New-Season Allocation: Product allocation is the process of distributing new products to store shelves. When allocating new products, retailers must consider the product’s popularity, shelf life, and the available space in stores to maximize sales and minimize stock-outs. New-season allocation involves organizing how much inventory should be allocated to be sold in the upcoming season. There are a few things to keep in mind when doing this:

– The amount of inventory allocated should be based on data for past sales patterns. If demand was high, then more inventory should be allocated. If demand was low, then less stock should be allocated.

– Allocating too much or too little inventory can be costly. If there is too much inventory, it ties up working capital and can lead to markdowns, too little inventory can result in lost sales.

– The goal is to have the proper inventory to meet customer demand without tying up too much working capital.

Mid-Season Replenishment: Mid-season replenishment involves rearranging inventory during a particular season. If a retailer seeks to maintain optimum inventory health, they will need to replenish before running out of stock. Mid-season changes in demand can be challenging to manage. If demand increases, there may not be enough inventory on hand to meet customer demand, which can result in lost sales. If demand decreases, there may be too much inventory on hand, which will tie up working capital. One way to handle mid-season changes in demand is to redistribute inventory across stores. This can be done by transferring inventory from stores with excess inventory to stores with low inventory levels. Store-to-Store or inter-store transfers will help to ensure that customer demand is met without tying up too much working capital. Modern warehouse technologies are a good investment for optimizing the mid-season replenishment process or making operations leaner.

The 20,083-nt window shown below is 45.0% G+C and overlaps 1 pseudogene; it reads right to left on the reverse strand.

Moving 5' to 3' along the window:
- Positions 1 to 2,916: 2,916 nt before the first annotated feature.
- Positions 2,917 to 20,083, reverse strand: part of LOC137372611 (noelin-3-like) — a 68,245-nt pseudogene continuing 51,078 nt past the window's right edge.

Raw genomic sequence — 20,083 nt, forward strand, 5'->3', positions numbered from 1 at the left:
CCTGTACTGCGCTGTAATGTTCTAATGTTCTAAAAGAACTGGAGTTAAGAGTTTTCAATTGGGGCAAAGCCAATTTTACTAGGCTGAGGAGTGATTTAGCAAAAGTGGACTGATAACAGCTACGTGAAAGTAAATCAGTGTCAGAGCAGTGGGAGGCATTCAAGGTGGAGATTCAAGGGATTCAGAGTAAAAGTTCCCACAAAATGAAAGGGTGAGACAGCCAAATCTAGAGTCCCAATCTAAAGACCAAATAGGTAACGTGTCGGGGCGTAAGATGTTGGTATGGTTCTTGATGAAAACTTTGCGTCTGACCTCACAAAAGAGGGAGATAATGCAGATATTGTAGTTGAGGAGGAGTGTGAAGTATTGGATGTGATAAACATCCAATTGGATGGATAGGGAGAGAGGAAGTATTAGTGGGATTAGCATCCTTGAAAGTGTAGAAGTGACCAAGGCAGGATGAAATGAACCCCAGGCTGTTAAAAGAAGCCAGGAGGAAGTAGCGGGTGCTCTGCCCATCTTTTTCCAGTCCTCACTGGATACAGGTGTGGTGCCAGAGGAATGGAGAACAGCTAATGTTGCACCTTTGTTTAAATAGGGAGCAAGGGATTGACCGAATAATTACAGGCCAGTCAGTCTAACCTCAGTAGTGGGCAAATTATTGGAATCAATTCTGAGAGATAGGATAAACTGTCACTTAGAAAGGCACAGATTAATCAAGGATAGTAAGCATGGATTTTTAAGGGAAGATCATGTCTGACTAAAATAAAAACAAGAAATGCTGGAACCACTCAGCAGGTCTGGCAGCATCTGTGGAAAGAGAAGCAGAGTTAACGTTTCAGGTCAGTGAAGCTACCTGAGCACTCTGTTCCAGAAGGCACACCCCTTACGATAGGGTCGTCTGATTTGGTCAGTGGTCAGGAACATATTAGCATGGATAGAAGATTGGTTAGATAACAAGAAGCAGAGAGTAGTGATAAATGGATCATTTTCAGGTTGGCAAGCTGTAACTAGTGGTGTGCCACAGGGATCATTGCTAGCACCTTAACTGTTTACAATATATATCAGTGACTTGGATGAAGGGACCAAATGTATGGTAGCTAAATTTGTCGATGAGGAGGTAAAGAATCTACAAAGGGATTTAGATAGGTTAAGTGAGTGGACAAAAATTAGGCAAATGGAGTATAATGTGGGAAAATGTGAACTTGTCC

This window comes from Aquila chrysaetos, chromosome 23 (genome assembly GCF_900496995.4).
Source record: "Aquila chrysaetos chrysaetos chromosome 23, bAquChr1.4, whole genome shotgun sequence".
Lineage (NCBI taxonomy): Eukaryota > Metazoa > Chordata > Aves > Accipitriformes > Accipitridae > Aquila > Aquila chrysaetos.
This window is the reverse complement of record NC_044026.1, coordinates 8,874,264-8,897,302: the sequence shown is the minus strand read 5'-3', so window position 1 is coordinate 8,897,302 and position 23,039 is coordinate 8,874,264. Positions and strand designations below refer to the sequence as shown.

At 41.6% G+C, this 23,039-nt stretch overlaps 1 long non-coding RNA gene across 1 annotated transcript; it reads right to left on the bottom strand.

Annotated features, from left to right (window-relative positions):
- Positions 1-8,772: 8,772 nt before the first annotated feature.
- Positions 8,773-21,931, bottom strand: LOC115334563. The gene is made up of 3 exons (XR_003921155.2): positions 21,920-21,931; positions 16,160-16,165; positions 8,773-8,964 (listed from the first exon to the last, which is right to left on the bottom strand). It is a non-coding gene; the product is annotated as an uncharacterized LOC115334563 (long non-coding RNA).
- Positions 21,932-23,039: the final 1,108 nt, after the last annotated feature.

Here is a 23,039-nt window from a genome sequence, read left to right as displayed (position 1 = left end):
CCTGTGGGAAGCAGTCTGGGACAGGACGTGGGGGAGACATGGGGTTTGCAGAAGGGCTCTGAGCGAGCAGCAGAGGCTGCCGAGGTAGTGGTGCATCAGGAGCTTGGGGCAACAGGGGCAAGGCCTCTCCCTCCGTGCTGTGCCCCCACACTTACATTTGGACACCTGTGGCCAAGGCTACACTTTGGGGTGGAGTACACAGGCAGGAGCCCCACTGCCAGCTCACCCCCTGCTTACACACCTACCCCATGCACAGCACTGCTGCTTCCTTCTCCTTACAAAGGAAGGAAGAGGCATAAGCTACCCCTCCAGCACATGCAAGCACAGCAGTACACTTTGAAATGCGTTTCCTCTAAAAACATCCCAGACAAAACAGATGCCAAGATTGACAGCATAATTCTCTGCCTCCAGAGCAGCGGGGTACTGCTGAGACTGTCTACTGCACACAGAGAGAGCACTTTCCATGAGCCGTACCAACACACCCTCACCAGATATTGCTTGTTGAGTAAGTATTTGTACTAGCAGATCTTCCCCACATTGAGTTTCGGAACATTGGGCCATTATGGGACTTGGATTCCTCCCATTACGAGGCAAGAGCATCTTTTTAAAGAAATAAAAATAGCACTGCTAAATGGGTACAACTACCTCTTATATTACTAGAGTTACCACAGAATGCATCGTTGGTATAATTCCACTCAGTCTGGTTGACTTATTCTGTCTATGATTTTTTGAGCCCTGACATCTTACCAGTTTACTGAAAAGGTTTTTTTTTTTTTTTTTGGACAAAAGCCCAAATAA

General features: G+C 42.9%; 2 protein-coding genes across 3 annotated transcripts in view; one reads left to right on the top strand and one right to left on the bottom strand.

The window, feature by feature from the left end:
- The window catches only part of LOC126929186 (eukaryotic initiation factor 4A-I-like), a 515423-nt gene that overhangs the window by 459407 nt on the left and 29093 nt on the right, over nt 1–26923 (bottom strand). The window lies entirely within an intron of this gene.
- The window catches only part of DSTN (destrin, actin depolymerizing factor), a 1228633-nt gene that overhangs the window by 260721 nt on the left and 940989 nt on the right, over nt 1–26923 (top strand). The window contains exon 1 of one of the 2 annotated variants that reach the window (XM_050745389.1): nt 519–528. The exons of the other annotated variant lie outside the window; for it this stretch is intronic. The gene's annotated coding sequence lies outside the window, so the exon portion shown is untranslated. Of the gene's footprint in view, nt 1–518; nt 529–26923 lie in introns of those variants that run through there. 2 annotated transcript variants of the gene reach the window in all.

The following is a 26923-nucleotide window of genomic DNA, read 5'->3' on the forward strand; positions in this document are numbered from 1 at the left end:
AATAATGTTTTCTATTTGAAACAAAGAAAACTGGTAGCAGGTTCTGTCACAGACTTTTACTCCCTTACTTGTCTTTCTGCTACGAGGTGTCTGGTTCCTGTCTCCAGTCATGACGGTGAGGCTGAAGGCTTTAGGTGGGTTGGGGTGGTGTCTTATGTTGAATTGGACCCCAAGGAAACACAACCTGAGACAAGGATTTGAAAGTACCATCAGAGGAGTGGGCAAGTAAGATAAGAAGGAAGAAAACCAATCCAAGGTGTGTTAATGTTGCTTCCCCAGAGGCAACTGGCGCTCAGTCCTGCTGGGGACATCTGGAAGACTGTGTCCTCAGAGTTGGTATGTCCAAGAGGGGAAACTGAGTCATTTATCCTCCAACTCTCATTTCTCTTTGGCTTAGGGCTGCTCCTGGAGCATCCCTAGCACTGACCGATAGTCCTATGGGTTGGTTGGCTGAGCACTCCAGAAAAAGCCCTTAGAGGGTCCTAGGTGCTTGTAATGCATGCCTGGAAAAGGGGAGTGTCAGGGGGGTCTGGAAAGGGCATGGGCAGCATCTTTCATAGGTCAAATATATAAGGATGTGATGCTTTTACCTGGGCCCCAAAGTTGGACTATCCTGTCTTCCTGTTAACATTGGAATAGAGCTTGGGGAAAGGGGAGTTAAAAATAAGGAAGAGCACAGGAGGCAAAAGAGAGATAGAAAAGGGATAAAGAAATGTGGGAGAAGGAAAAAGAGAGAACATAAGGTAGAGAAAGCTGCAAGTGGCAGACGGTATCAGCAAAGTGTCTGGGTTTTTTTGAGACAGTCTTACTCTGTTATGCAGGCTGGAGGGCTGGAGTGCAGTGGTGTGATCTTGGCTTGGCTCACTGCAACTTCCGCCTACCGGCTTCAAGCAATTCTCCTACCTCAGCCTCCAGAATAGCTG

Auto alerts for low inventory levels: Retailers can use inventory management software to set up auto alerts for when inventory reaches a certain level. This allows retailers to replenish stock at the shortest lead time, which can help avoid stockouts and lost sales.

Auto-Replenishment of fast sellers: Replenish fast-selling items automatically to ensure they are always in stock while avoiding overstock of less popular items.